Zimbabwe teachers to strike for salaries to be paid in US dollars
Zimbabwean teachers will go on strike from Tuesday to press for salaries to be paid in US dollars, a union said, as pressure builds on President Emmerson Mnangagwa to contain a runaway currency crisis.
Cash shortages have plunged Zimbabwe's financial system into disarray, threatening social unrest and undermining Mnangagwa's efforts to win back foreign investors who were sidelined under his predecessor Robert Mugabe.
With not enough hard currency to back up funds showing in bank accounts, the value of electronic money has plummeted, prompting businesses and civil servants to demand payment in US dollars they can withdraw.
Just over four months into Mnangagwa's contested presidency, the Zimbabwe Teachers' Union (Zmta) said its members would strike as spiralling inflation has left them unable to buy basic goods and fuel that are in short supply.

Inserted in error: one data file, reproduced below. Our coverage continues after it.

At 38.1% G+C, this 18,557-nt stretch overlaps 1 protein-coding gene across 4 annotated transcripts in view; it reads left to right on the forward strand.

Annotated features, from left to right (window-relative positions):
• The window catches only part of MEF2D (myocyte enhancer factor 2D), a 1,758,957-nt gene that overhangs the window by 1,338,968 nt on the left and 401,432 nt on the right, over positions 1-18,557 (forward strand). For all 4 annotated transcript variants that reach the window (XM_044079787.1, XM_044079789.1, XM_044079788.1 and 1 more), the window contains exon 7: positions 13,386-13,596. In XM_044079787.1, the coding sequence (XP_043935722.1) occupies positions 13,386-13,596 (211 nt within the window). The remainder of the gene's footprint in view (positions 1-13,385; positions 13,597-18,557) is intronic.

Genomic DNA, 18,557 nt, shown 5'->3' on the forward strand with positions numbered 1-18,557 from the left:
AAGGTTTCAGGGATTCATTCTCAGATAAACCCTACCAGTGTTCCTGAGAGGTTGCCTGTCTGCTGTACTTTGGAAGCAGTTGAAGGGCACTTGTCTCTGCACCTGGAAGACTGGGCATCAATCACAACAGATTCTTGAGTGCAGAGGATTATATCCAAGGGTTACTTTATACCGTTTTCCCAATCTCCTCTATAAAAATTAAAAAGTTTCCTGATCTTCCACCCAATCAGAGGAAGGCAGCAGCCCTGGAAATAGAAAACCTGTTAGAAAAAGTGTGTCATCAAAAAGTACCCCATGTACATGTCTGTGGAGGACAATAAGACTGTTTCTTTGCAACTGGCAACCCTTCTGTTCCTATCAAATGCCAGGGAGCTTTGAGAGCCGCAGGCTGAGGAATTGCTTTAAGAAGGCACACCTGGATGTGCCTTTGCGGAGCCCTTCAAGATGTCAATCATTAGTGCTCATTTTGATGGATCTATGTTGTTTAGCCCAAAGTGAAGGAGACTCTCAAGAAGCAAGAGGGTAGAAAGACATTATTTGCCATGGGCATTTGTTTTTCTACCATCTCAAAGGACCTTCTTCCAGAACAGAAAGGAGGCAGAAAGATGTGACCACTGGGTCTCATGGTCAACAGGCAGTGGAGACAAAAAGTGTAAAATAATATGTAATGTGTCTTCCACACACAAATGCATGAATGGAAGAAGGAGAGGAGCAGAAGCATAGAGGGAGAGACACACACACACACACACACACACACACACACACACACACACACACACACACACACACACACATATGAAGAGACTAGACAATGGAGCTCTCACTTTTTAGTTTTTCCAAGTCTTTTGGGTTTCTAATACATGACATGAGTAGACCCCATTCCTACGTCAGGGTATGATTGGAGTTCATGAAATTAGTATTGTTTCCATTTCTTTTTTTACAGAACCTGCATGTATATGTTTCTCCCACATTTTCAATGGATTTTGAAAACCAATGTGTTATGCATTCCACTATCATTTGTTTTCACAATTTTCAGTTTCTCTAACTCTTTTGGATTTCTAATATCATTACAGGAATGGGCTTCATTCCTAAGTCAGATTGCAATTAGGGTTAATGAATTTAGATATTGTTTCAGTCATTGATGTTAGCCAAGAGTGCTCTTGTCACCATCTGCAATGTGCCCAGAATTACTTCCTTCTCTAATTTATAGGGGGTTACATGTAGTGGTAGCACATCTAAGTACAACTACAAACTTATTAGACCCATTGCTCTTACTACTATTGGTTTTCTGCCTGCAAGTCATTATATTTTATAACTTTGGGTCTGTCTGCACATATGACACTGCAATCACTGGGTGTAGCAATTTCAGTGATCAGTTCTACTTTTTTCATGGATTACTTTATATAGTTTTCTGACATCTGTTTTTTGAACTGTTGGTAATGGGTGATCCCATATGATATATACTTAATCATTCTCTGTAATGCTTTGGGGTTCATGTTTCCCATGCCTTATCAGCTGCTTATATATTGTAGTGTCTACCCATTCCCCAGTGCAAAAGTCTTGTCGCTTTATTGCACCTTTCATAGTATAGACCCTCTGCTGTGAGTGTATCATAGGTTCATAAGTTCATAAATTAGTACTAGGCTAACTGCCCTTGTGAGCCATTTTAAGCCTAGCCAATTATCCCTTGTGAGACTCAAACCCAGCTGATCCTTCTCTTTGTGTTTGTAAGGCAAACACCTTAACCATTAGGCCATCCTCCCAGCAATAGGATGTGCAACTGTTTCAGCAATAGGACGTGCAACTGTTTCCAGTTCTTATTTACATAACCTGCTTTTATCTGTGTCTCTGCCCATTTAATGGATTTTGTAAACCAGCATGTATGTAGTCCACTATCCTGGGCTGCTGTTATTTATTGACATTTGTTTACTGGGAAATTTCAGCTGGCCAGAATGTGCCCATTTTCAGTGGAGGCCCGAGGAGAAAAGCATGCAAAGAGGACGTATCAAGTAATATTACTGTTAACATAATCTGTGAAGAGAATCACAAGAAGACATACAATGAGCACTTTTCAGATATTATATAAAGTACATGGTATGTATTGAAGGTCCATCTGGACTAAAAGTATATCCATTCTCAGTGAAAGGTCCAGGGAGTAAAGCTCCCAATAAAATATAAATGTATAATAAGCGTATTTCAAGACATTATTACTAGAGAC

Government doctors have been on strike for more than a month over the same issue.
"To enable the teachers to report for work and to subsist, we demand the payment of salaries in US dollars," Zimta president Richard Gundane said in a statement dated January 6.
The government employs more than 100,000 teachers and Zimta has 44,000 members.
Acting Labour Minister July Moyo was set to meet all government unions on Monday, according to an official circular.
On Monday, police arrested 10 members of the smaller Amalgamated Rural Teachers Union of Zimbabwe who were picketing at a park in central Harare, according to a Reuters witness.
There was a heavy presence of police with water canon elsewhere in the capital.
As doctors continue their strike, Zimbabwe's public hospitals have been left short of drugs and reliant on patients to buy them.
Pharmacies have stopped accepting insurance policies for purchases and demand payment in dollars.
Zimbabwe is also struggling with acute shortages of fuel, forcing motorists to queue for hours.
Civil servant salaries accounted for 90% of the budget last year but Mnangagwa's government has made an ambitious pledge to cut this to 70 percent in 2019 as part of reforms aimed at boosting growth and investment.
Mnangagwa came to power in November 2017 after Mugabe was forced to resign following an army coup. He was declared president in August 2018 after a presidential vote that his main opponent says he won fraudulently.